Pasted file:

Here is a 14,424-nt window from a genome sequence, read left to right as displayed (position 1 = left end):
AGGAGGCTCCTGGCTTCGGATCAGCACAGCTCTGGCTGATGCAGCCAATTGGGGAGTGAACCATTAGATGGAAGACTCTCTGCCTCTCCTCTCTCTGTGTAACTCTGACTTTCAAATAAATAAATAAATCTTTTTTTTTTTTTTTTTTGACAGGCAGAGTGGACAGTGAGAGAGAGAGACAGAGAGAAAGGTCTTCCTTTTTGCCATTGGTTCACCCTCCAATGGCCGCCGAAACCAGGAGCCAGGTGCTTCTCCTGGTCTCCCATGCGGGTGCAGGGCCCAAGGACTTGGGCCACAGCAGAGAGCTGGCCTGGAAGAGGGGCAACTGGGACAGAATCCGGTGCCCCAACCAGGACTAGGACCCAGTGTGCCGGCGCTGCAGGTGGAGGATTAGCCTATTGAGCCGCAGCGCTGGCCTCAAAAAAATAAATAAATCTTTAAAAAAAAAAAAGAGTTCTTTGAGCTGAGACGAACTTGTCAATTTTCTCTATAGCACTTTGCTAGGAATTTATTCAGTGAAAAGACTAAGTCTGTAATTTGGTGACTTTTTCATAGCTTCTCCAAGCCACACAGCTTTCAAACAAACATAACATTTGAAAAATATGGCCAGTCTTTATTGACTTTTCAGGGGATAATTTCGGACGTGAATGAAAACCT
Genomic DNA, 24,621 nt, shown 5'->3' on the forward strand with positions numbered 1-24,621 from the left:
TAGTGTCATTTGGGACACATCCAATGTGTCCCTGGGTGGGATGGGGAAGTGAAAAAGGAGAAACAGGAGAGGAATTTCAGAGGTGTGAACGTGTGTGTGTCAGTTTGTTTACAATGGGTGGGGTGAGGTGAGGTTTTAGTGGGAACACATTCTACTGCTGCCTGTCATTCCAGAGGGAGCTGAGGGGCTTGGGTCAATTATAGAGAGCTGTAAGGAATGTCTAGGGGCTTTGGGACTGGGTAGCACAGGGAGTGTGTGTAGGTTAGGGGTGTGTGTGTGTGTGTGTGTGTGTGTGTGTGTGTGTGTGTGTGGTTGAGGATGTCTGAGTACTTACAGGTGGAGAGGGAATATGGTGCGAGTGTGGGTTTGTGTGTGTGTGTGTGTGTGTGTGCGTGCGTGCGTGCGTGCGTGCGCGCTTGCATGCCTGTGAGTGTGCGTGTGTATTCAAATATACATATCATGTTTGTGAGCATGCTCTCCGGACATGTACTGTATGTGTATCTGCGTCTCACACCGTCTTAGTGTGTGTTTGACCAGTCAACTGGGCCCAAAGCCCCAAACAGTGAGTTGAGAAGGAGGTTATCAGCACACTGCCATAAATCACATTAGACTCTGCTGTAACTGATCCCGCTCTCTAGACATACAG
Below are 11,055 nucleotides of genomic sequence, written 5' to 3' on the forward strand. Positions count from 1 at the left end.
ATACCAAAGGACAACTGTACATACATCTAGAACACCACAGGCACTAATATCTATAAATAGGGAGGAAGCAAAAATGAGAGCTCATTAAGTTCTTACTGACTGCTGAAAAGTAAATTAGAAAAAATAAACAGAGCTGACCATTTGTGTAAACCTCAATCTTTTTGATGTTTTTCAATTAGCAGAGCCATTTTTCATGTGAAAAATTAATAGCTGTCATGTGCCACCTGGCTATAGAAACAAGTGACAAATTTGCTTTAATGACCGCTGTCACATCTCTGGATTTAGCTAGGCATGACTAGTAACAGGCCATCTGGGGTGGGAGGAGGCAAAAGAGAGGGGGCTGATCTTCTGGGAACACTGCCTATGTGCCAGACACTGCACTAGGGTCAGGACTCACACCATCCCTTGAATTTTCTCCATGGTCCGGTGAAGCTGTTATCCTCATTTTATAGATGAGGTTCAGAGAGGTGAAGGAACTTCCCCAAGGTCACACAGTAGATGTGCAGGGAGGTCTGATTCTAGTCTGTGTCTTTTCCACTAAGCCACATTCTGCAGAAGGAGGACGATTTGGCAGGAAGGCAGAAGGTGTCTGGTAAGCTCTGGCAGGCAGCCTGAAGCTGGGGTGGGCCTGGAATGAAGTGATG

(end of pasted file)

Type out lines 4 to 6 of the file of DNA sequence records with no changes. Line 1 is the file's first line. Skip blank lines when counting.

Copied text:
TAGTGTCATTTGGGACACATCCAATGTGTCCCTGGGTGGGATGGGGAAGTGAAAAAGGAGAAACAGGAGAGGAATTTCAGAGGTGTGAACGTGTGTGTGTCAGTTTGTTTACAATGGGTGGGGTGAGGTGAGGTTTTAGTGGGAACACATTCTACTGCTGCCTGTCATTCCAGAGGGAGCTGAGGGGCTTGGGTCAATTATAGAGAGCTGTAAGGAATGTCTAGGGGCTTTGGGACTGGGTAGCACAGGGAGTGTGTGTAGGTTAGGGGTGTGTGTGTGTGTGTGTGTGTGTGTGTGTGTGTGTGTGTGTGGTTGAGGATGTCTGAGTACTTACAGGTGGAGAGGGAATATGGTGCGAGTGTGGGTTTGTGTGTGTGTGTGTGTGTGTGTGCGTGCGTGCGTGCGTGCGTGCGCGCTTGCATGCCTGTGAGTGTGCGTGTGTATTCAAATATACATATCATGTTTGTGAGCATGCTCTCCGGACATGTACTGTATGTGTATCTGCGTCTCACACCGTCTTAGTGTGTGTTTGACCAGTCAACTGGGCCCAAAGCCCCAAACAGTGAGTTGAGAAGGAGGTTATCAGCACACTGCCATAAATCACATTAGACTCTGCTGTAACTGATCCCGCTCTCTAGACATACAG
Below are 11,055 nucleotides of genomic sequence, written 5' to 3' on the forward strand. Positions count from 1 at the left end.
ATACCAAAGGACAACTGTACATACATCTAGAACACCACAGGCACTAATATCTATAAATAGGGAGGAAGCAAAAATGAGAGCTCATTAAGTTCTTACTGACTGCTGAAAAGTAAATTAGAAAAAATAAACAGAGCTGACCATTTGTGTAAACCTCAATCTTTTTGATGTTTTTCAATTAGCAGAGCCATTTTTCATGTGAAAAATTAATAGCTGTCATGTGCCACCTGGCTATAGAAACAAGTGACAAATTTGCTTTAATGACCGCTGTCACATCTCTGGATTTAGCTAGGCATGACTAGTAACAGGCCATCTGGGGTGGGAGGAGGCAAAAGAGAGGGGGCTGATCTTCTGGGAACACTGCCTATGTGCCAGACACTGCACTAGGGTCAGGACTCACACCATCCCTTGAATTTTCTCCATGGTCCGGTGAAGCTGTTATCCTCATTTTATAGATGAGGTTCAGAGAGGTGAAGGAACTTCCCCAAGGTCACACAGTAGATGTGCAGGGAGGTCTGATTCTAGTCTGTGTCTTTTCCACTAAGCCACATTCTGCAGAAGGAGGACGATTTGGCAGGAAGGCAGAAGGTGTCTGGTAAGCTCTGGCAGGCAGCCTGAAGCTGGGGTGGGCCTGGAATGAAGTGATG